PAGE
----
Building Committee Eliminates Potential Location for New High School

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Ai3 Architects

A rendering of Option 1A, where Watertown High School's academic building would be built on the current site, and would have a large green space in front along Columbia Street.

A rendering of Option 1A, where Watertown High School’s academic building would be built on the current site, and would have a large green space in front along Columbia Street.

The design of the new high school has not been settled, but Watertown High School will not be built on Victory Field.

The School Building Committee voted Wednesday, Sept. 2, to eliminate options for the new school to go on the sports and field complex on Orchard Street. The Committee also saw some scenarios where the main academic building would be built on the current WHS site.

The idea of building the high school at Victory Field met opposition from some who didn’t want to lose recreation and open space. Also, the Town renovated the football/baseball area several years ago, and spent more than a year planning to renovate the track and courts area.

All but one committee members voted in favor of eliminating the options on Victory Field, with Director of Public Facilities Lori Kabel abstaining from the vote.

Watertown Recreation Director Peter Centola thanked the Committee for their decision.

“I appreciate the vote, all of those players at Victory Field for the last 99 years are appreciative,” Centola said. “Everyone who likes Victory Field as it is breathe a sigh of relief.”

The vote means that the high school will be constructed on a combination of the current site and the property across Common Street where the Phillips Building and Senior Center now sit.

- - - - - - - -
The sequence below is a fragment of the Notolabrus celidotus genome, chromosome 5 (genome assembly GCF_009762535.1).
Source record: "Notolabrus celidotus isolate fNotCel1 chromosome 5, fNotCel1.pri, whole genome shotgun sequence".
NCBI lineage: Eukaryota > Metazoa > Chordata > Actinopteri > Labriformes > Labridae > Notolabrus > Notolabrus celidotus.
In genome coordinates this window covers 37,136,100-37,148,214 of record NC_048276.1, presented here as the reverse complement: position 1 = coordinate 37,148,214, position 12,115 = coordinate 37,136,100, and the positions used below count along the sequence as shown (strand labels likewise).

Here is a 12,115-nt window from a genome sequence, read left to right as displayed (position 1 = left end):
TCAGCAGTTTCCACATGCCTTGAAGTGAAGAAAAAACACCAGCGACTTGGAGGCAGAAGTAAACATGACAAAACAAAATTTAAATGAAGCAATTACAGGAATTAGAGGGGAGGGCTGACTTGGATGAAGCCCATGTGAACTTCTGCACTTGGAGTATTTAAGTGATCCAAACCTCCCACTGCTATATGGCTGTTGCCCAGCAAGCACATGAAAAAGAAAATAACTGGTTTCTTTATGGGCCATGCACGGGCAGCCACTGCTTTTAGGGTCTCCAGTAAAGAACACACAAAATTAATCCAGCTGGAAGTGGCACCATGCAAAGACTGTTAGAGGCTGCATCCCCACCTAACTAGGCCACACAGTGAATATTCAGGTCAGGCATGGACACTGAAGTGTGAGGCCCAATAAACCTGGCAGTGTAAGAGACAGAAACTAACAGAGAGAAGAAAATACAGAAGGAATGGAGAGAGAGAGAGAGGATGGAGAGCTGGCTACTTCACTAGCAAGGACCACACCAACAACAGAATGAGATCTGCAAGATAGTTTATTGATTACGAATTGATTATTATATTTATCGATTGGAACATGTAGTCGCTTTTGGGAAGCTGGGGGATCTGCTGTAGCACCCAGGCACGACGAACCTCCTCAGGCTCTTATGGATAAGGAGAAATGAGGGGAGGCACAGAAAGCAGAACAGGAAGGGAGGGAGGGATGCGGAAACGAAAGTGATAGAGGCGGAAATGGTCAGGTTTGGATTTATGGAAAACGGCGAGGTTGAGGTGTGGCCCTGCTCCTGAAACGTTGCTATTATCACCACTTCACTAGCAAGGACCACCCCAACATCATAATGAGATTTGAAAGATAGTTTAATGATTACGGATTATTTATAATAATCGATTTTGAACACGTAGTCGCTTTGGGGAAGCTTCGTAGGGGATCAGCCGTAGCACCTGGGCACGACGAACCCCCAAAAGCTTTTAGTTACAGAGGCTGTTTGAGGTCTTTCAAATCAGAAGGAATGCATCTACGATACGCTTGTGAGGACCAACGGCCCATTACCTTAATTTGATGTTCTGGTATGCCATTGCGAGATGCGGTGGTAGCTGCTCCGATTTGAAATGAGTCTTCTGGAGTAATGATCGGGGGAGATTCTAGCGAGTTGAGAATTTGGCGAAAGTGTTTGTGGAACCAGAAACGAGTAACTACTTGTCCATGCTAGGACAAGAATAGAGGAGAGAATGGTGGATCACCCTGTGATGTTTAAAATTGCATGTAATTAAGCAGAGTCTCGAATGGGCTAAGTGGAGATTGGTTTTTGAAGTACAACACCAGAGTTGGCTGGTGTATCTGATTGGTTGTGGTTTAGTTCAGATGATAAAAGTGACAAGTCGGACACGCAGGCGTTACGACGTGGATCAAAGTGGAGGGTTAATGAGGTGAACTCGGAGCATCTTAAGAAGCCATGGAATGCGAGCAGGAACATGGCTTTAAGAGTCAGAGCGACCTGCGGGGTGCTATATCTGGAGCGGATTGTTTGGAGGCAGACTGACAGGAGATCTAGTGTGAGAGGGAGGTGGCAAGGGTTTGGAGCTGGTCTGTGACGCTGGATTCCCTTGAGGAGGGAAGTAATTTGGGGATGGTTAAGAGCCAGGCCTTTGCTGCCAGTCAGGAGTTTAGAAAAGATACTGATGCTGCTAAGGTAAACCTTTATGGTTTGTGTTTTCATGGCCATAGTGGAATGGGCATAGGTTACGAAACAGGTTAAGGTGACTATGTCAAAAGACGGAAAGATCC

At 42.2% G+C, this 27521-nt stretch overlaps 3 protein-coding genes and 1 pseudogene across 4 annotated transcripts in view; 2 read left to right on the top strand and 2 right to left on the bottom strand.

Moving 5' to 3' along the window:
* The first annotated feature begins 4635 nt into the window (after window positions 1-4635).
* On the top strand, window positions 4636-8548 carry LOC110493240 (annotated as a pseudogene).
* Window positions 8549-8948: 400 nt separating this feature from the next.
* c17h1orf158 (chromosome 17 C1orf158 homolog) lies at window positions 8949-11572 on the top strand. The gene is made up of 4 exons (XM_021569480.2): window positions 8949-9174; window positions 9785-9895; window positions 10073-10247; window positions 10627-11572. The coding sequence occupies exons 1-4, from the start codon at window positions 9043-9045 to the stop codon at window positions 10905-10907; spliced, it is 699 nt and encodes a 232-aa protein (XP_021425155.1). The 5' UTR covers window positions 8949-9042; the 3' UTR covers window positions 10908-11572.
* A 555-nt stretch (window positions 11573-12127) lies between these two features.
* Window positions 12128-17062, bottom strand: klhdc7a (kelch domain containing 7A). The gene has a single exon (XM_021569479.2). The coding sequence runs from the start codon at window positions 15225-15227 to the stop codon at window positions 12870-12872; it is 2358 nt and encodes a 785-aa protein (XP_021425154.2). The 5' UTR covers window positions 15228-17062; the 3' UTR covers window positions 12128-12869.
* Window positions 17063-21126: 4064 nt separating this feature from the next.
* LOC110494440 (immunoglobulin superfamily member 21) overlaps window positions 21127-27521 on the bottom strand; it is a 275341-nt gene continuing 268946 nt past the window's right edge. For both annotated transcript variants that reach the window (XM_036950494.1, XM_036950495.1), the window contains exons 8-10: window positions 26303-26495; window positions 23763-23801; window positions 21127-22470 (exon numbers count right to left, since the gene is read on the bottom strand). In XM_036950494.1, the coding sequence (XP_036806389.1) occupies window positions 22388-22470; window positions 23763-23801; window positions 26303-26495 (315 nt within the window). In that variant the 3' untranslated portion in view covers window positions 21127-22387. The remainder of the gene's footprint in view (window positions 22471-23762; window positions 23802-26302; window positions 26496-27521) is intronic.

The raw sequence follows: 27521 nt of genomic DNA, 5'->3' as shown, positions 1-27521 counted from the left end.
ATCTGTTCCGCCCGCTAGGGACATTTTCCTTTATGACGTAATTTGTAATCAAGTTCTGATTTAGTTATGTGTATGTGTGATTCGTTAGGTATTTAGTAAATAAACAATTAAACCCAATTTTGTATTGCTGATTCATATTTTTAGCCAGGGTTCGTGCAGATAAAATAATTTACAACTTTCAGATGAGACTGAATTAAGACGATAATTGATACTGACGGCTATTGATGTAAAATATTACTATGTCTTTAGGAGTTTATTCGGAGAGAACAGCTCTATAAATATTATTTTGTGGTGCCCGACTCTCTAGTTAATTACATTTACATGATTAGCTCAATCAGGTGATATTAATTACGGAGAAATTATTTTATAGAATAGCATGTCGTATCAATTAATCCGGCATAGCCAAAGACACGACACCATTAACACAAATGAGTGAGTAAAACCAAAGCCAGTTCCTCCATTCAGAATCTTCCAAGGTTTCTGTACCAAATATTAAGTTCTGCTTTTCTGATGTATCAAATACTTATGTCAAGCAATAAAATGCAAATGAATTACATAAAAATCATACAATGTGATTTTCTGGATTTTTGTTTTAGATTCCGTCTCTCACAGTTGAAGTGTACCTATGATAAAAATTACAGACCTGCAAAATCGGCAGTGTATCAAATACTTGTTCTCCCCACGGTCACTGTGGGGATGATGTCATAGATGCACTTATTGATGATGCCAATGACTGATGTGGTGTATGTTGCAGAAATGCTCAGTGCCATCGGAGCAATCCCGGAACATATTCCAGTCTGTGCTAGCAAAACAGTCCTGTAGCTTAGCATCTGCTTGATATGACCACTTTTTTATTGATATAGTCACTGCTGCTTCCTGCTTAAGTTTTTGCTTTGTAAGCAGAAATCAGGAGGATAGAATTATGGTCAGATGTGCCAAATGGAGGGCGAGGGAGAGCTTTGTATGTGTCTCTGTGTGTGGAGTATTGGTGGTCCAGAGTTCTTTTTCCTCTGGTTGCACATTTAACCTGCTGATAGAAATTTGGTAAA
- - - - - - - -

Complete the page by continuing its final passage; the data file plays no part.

At the meeting, Scott Dunlap, the project designer from Ai3 Architects, showed multiple options where the main academic part of the school would go on the current high school site, called Option 1.

In Option 1C, Watertown High School’s main building would be more curved, to follow the property line.

In these options, a new gym and physical education facility would be built on the Phillips Building site first, which would take about a year. After that, the demolition of the current school would begin. A bridge would connect the two sets of buildings across Common Street, and the district administration offices and the Senior Center will be rebuilt on the Phillips site, Dunlap said.

In all scenarios, the construction period would be at least five years, including four years when the current school is occupied while construction occurs on the property.

Superintendent Dede Galdston said she worries about that length of the construction schedule.

“That is the duration of a student’s high school experience — four years,” Galdston said.

The various Option 1 scenarios varied by where the building sits on the site, and whether a green area along Columbia Street would follow the current topography where the grass is lower than street level, or whether it would be filled in and be level with the street.